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Retiring Hawaii executive director called stabilizing force

HONOLULU, Hawaii (BP)–A steady hand at the helm is important to guide ships through rough seas. That steady hand is what Hawaii Baptists will miss most about executive director O.W. “Dub” Efurd when he retires in March 2003.

“During some of our turbulent years, he has brought peace and unity to our convention,” said Robert Miller, pastor of Waialae Baptist Church and former evangelism and church planting ministries leader for the Hawaii Pacific Baptist Convention.

“He’s a real compassionate leader,” said George Iwahiro, outgoing state convention president. “He brought stability and calmness to our convention.”

Current state president Dan Van Alstine, who also served as associate pastor under Efurd, agreed that Efurd’s “quiet, faithful, and tireless work” has stabilized the convention.

“In whatever role God has called him to serve,” Van Alstine said, “Dub’s compassionate shepherd’s heart has been evident for all to see and experience.”

“Most importantly, we came to understand that if we follow Dub’s leadership, he would always lead us to the feet of Jesus.”

During the 1990s, Hawaii was mired in a deep recession that affected everyone in the state including the churches. But the problems were not just economic for Hawaii Baptists. When Efurd became executive director in 1989, there were only 14,000 Southern Baptists in a state of about 1 million people.

The convention had spread from Hawaii to other parts of the Pacific, Hawaii Baptists had begun looking at reorganizing its associational structure, and there was the perennial problem of finding enough pastors for a growing number of churches.

Iwahiro noted that even when things didn’t go the way Efurd thought they should at annual meetings, rather than getting upset, he would “accept it as the decision made by the messengers and begin looking for alternatives.”

Retired Baptist pastor Carl Kinoshita, who has been Efurd’s pastor and later served on his staff, called Efurd “a man of integrity, a servant leader, a gifted preacher, an effective administrator and a caring friend.”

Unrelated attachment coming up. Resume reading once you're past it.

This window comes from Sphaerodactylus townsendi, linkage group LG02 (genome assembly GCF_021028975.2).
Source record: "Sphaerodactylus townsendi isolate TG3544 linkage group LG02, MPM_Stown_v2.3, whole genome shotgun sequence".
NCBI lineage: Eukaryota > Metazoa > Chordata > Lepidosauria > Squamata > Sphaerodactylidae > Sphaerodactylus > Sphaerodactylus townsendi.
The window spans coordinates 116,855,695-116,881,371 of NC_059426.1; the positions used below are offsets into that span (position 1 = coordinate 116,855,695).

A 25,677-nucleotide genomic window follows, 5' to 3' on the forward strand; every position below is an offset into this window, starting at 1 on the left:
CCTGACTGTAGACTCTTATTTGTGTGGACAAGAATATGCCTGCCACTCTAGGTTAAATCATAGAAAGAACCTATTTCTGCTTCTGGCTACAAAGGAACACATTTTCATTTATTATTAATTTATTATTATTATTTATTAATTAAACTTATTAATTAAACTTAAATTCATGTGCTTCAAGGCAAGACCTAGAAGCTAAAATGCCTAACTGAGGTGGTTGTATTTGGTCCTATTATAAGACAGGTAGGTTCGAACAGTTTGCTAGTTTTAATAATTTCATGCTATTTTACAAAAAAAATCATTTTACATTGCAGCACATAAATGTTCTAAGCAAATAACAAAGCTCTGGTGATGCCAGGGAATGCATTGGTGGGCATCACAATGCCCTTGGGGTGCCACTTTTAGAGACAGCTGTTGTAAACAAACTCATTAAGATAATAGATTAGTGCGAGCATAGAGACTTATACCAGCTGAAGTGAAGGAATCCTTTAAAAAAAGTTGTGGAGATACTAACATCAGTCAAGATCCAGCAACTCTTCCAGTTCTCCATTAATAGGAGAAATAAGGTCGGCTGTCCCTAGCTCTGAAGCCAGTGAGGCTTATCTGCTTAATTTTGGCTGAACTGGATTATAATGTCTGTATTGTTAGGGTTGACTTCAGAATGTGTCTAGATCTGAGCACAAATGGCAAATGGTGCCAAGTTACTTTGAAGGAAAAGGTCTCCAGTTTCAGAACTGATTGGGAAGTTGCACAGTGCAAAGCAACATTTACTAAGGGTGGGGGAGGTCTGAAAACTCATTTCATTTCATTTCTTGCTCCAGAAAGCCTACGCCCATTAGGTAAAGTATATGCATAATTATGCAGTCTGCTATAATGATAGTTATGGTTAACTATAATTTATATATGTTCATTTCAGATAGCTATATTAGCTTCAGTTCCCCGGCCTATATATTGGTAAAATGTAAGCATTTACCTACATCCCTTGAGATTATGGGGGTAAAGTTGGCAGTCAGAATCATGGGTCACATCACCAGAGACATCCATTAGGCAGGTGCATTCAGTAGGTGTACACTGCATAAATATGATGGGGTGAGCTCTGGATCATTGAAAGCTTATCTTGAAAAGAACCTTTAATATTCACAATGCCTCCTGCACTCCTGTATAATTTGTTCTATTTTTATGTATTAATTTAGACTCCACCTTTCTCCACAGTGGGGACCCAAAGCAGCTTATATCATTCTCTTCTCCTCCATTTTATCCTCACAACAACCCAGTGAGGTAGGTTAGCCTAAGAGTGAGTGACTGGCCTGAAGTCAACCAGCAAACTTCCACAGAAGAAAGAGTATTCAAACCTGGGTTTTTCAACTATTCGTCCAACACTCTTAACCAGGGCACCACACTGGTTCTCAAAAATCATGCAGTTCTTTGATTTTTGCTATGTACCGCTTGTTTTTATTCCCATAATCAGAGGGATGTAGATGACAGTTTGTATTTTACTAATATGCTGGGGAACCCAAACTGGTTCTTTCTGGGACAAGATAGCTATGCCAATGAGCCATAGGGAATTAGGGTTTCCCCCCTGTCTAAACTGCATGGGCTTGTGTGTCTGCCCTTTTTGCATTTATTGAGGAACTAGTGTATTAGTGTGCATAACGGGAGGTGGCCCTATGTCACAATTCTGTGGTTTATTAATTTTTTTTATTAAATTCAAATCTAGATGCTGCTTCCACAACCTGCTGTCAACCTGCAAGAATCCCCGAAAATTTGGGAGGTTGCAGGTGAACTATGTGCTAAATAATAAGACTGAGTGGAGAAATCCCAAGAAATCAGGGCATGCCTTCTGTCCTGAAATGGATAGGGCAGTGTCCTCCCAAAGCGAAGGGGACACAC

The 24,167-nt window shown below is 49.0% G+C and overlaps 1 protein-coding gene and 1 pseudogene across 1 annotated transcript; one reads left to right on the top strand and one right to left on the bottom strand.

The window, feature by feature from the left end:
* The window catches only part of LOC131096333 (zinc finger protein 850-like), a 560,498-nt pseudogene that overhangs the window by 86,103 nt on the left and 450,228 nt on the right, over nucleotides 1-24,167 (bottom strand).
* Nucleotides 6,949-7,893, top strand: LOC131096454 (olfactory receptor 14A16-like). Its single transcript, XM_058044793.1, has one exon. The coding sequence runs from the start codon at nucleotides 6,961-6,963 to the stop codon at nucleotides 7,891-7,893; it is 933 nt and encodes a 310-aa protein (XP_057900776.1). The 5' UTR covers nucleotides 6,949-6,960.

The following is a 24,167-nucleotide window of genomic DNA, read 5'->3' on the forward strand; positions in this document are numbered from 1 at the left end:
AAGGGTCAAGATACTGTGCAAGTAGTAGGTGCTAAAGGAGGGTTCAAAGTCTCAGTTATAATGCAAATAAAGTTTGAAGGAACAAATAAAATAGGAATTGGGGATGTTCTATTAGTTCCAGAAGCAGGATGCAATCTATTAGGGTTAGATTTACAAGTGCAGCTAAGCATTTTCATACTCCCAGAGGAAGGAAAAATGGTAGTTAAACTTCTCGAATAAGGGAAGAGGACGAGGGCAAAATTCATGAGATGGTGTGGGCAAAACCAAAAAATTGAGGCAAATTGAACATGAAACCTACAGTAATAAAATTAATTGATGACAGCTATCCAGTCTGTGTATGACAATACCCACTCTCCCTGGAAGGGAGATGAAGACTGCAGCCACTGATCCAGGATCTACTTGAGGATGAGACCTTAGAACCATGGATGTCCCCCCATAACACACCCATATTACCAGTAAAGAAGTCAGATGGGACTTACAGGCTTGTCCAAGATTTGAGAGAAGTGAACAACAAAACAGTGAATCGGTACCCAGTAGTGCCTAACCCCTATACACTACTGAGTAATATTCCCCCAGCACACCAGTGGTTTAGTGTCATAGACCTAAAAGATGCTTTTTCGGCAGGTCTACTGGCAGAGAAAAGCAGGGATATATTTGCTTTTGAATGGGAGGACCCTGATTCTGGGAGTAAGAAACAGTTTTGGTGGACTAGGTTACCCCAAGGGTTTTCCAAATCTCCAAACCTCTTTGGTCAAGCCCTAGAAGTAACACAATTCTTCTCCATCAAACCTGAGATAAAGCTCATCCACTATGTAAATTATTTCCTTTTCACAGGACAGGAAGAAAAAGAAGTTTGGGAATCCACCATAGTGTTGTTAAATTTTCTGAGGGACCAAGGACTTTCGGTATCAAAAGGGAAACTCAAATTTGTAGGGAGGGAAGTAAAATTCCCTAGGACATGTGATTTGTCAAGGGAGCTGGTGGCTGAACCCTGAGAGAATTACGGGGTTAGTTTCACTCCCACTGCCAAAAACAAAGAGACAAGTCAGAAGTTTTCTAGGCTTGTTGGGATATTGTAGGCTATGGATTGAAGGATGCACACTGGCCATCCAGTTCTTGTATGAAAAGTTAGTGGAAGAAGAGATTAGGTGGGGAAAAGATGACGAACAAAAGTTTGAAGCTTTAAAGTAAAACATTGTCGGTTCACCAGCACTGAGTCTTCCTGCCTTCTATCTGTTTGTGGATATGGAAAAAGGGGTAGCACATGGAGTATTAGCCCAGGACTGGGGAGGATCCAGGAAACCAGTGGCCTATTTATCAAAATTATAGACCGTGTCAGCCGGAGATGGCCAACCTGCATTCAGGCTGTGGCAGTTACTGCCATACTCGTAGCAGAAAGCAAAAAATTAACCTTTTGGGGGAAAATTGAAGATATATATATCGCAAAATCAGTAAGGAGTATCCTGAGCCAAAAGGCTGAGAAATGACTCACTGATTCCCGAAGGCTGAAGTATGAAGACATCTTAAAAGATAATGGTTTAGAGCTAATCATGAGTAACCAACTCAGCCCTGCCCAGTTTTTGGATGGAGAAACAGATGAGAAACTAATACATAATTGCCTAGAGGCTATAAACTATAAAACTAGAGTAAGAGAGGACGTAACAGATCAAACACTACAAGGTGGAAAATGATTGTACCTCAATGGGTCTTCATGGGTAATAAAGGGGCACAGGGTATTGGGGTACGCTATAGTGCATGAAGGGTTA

Efurd started his journey to the center of the Pacific from the middle of America. Born in Fort Smith, Ark., Efurd spent most of his early years in Oklahoma. He never thought about becoming a pastor even though he was raised in a Christian family and became a Christian at 12 at First Baptist Church, Roland, Okla.

When he headed for Oklahoma State University in Stillwater, he intended to earn an agriculture degree and return to Roland to run a dairy farm. But in the summer of 1957 life changed for Efurd just one semester before graduating.

At a revival meeting at Southside Baptist Church in Stillwater, he suddenly felt God’s call to the ministry and he accepted. By January 1958, Efurd had graduated from OSU and was taking religious education classes at Southwestern Baptist Theological Seminary in Fort Worth, Texas.

But something still wasn’t right.

“I didn’t have complete peace in my heart,” Efurd recalled.

He was sure about the call to ministry, but he was not sure the call was to education. During his first semester, Efurd went to the seminary’s prayer room and told God, “If you want me to be a pastor, I’m willing to do that.”

He said instantly he had peace and he knew his call was to be a pastor.

Life changed again in 1959 when Efurd met another religious education student named Grace Agena, who was born and raised in Hawaii. The two were married the next year.

Although the young couple believed their ministry would be in a pioneer area, Hawaii was not necessarily their first option.

“Grace had lived on the mainland for college and seminary and said she didn’t need to go back to Hawaii,” Efurd said. “We were open to going anywhere.”

Efurd made his first trip to the islands to visit Grace’s family a year before graduating. He preached his first sermon in Hawaii at Olivet Baptist Church in Honolulu at the invitation of Olivet’s pastor Dan Kong.